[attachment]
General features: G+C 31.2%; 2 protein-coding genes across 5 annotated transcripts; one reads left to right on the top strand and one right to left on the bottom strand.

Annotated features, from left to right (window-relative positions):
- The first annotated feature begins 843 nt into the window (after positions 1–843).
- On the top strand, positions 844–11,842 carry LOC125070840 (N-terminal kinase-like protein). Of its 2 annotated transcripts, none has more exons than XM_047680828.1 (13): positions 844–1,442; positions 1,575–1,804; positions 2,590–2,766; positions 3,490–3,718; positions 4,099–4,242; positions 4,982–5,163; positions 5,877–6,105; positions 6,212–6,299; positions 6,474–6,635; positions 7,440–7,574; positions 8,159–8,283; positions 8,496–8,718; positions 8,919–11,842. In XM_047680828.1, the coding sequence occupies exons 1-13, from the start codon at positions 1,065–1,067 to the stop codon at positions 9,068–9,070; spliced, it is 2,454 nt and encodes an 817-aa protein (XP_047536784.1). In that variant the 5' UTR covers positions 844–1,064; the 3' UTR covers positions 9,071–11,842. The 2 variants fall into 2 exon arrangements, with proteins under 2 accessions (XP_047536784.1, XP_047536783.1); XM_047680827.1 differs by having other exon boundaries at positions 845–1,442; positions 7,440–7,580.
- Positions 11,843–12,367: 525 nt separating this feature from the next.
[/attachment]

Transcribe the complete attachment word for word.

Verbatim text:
General features: G+C 31.2%; 2 protein-coding genes across 5 annotated transcripts; one reads left to right on the top strand and one right to left on the bottom strand.

Annotated features, from left to right (window-relative positions):
- The first annotated feature begins 843 nt into the window (after positions 1–843).
- On the top strand, positions 844–11,842 carry LOC125070840 (N-terminal kinase-like protein). Of its 2 annotated transcripts, none has more exons than XM_047680828.1 (13): positions 844–1,442; positions 1,575–1,804; positions 2,590–2,766; positions 3,490–3,718; positions 4,099–4,242; positions 4,982–5,163; positions 5,877–6,105; positions 6,212–6,299; positions 6,474–6,635; positions 7,440–7,574; positions 8,159–8,283; positions 8,496–8,718; positions 8,919–11,842. In XM_047680828.1, the coding sequence occupies exons 1-13, from the start codon at positions 1,065–1,067 to the stop codon at positions 9,068–9,070; spliced, it is 2,454 nt and encodes an 817-aa protein (XP_047536784.1). In that variant the 5' UTR covers positions 844–1,064; the 3' UTR covers positions 9,071–11,842. The 2 variants fall into 2 exon arrangements, with proteins under 2 accessions (XP_047536784.1, XP_047536783.1); XM_047680827.1 differs by having other exon boundaries at positions 845–1,442; positions 7,440–7,580.
- Positions 11,843–12,367: 525 nt separating this feature from the next.